It wasn’t until relatively recently that women throughout the United States received the workplace rights and protections they should have had from the beginning. That said, women in California may be uniquely protected compared to other states. While each law we’ll discuss below exists on a federal level, California has – in some cases – built upon what federal laws provide to give women extended protections throughout the state.
Please read on below and reach out to Haeggquist & Eck, LLP if you believe your rights at work have been violated. Our firm’s employment law practice stands up for women in the workplace and the unique issues that affect them. We offer a free consultation that you can use to learn more about legal options we can help you take advantage of and pursue fair and just compensation.
Contact us online or call (619) 468-5222 to speak with someone who can help you arrange your complimentary consultation with one of our lawyers.
1. Title VII of the 1964 Civil Rights Act
Title VII of the 1964 Civil Rights Act – a federal law – prohibits, among other protected classes, sex-based discrimination against employees and job applicants. It also lays the groundwork necessary to define certain business practices and treatment at work – such as paying women less than men or sexual harassment – as prohibited sex discrimination. As a result, laws have been passed and U.S. Supreme Court cases have been decided using Title VII as a precedent to expand or affirm certain women’s rights.
2. The California Equal Pay Act
The California Equal Pay Act has prohibited employers for decades from paying its employees less than employees of the opposite sex for equal work. However, in 2015, Governor Brown signed the California Fair Pay Act, which strengthened the Equal Pay Act in a number of ways. For more details on the California Equal Pay Act, and differences between it and the federal Equal Pay Act of 1963, see our previous article.
The California Equal Pay Act prohibits an employer from paying its employees less than employees of the opposite sex, or of another race, or of another ethnicity for substantially similar work. It also provides that employees don’t have to be working the exact same job to be paid the same, they just need to be performing “substantially similar work.” Lastly, employers are prohibited from using prior salary to justify any sex-, race-, or ethnicity-based pay difference.
3. The Pregnancy Discrimination Act of 1978 & California Pregnancy Disability Leave Act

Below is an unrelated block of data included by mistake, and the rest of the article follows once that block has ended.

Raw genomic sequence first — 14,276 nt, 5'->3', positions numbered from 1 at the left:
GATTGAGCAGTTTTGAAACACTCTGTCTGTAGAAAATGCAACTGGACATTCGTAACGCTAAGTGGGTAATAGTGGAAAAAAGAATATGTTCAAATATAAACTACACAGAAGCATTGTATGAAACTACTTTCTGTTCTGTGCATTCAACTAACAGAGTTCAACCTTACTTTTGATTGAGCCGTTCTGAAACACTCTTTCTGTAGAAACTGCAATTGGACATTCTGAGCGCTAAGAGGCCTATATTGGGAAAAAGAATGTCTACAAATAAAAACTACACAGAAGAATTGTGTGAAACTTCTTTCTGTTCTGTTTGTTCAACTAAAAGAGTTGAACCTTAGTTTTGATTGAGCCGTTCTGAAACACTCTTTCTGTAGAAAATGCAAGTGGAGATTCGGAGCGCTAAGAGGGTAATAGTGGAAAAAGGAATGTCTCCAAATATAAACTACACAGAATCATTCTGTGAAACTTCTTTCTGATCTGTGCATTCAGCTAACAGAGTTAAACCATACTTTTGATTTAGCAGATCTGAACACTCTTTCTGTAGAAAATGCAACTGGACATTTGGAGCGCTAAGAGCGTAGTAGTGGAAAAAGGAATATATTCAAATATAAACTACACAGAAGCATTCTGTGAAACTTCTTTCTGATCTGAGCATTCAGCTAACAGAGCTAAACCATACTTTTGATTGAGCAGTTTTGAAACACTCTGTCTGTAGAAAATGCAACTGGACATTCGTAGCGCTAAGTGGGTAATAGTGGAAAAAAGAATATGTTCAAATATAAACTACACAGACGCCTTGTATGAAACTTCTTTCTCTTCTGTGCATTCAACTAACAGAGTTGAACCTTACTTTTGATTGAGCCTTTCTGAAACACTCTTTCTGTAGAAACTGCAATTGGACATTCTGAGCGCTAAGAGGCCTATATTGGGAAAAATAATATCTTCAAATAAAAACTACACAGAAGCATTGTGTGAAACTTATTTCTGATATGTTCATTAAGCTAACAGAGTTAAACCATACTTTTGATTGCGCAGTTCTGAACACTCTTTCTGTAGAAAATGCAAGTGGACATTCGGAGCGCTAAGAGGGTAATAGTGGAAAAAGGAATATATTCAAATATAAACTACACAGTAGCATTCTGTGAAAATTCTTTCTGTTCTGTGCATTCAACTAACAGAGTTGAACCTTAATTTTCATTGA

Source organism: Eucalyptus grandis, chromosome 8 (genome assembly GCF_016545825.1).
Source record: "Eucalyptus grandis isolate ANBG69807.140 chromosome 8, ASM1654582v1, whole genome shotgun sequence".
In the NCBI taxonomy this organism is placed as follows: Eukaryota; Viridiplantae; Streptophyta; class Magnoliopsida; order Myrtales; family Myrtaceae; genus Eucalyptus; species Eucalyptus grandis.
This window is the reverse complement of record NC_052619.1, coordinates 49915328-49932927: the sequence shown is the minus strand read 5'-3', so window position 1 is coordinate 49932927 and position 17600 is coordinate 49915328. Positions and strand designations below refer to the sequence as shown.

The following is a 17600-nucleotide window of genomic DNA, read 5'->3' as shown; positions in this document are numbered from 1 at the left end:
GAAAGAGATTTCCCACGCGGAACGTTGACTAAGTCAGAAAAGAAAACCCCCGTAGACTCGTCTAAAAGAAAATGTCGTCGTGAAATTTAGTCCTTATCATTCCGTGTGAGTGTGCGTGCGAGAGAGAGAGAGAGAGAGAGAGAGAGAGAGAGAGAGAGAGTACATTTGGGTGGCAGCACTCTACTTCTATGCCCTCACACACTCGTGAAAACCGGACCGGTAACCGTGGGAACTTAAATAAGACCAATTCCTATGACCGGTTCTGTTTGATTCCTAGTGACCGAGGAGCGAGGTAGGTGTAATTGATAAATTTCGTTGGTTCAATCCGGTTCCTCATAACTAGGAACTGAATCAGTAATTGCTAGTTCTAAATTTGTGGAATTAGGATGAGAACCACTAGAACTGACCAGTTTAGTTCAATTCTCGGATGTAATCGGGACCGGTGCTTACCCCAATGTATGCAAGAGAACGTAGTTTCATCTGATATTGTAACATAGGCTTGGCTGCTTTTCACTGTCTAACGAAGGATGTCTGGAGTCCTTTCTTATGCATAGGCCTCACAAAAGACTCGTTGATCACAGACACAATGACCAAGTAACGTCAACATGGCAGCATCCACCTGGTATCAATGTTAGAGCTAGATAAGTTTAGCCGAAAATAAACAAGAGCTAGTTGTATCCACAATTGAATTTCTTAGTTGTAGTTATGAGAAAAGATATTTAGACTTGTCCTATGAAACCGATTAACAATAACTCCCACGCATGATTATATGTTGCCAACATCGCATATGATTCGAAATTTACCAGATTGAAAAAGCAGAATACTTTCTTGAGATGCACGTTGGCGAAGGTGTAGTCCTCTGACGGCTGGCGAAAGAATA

Although, there are many federal and state laws that address pregnancy, including the Family Medical Leave Act (FMLA) and Americans with Disabilities Act, we will jfocus on the Pregnancy Discrimination Act of 1978 and California’s Pregnancy Disability Leave Act.
The Pregnancy Discrimination Act is an amendment to the Civil Rights Act of 1964 and prohibits discrimination based on pregnancy, childbirth, or related medical conditions.
The Act prohibits employers nationwide from making any decisions regarding someone’s employment based on:
- A current or previous pregnancy
- Potential or intent to become pregnant
- A medical condition related to pregnancy
- A decision to have/not have an abortion
Under the FMLA, employees are entitled to up to 12 weeks of unpaid, job-protected leave for pregnancy and childbirth. In California, pregnant employees can potentially use both FMLA leave and pregnancy disability leave.
The California Pregnancy Disability Leave Act provides employees the following:
- Four weeks of leave prior to birth
- Six weeks of leave after vaginal birth; eight weeks after caesarean section
- Temporary disability insurance benefits
- California Paid Family Leave benefits
4. California Family Rights Act
The California Family Rights Act (CFRA) is essentially the state’s version of the Family Medical Leave Act (FMLA), discussed earlier. Like the FMLA, CFRA offers pregnancy and new-child bonding as qualifying reasons to take a certain amount of unpaid, job-protected leave. A new version of the California Family Rights Act was signed into law in 2020 and takes effect on Jan. 1, 2021.
Here are some of the new CFRA’s provisions as they pertain to pregnancy:
- Up to 24 weeks of unpaid, job-protected leave
- Employers with five or more employees are covered by this law
- Bonding leave expanded such that two parents working for the same employer may each take 12 weeks of parental leave
- Someone who is considered a key employee – is among the highest earners in the company – is protected, potentially protecting women in managerial and executive positions
5. Whistleblower Protection Act
Although not specific to women’s rights or issues that impact women, the Whistleblower Protection Act, and other laws that prohibit employers from retaliating against employees who report unlawful behavior, are crucial. Such laws protect those who report unlawful business activities or mistreatment, including that based on gender.
Do You Need Legal Help?
At Haeggquist & Eck, LLP, we advise and provide legal services for employees who have experienced violations of their rights at work. If you feel as if your rights are being violated, schedule a free initial consultation with one of our attorneys to discuss your situation.
After learning more about your concerns during this complimentary meeting, we may be able to provide options for how you can move forward with your claim.
Scheduling your free consultation today by calling (619) 468-5222 or by contacting our legal team online.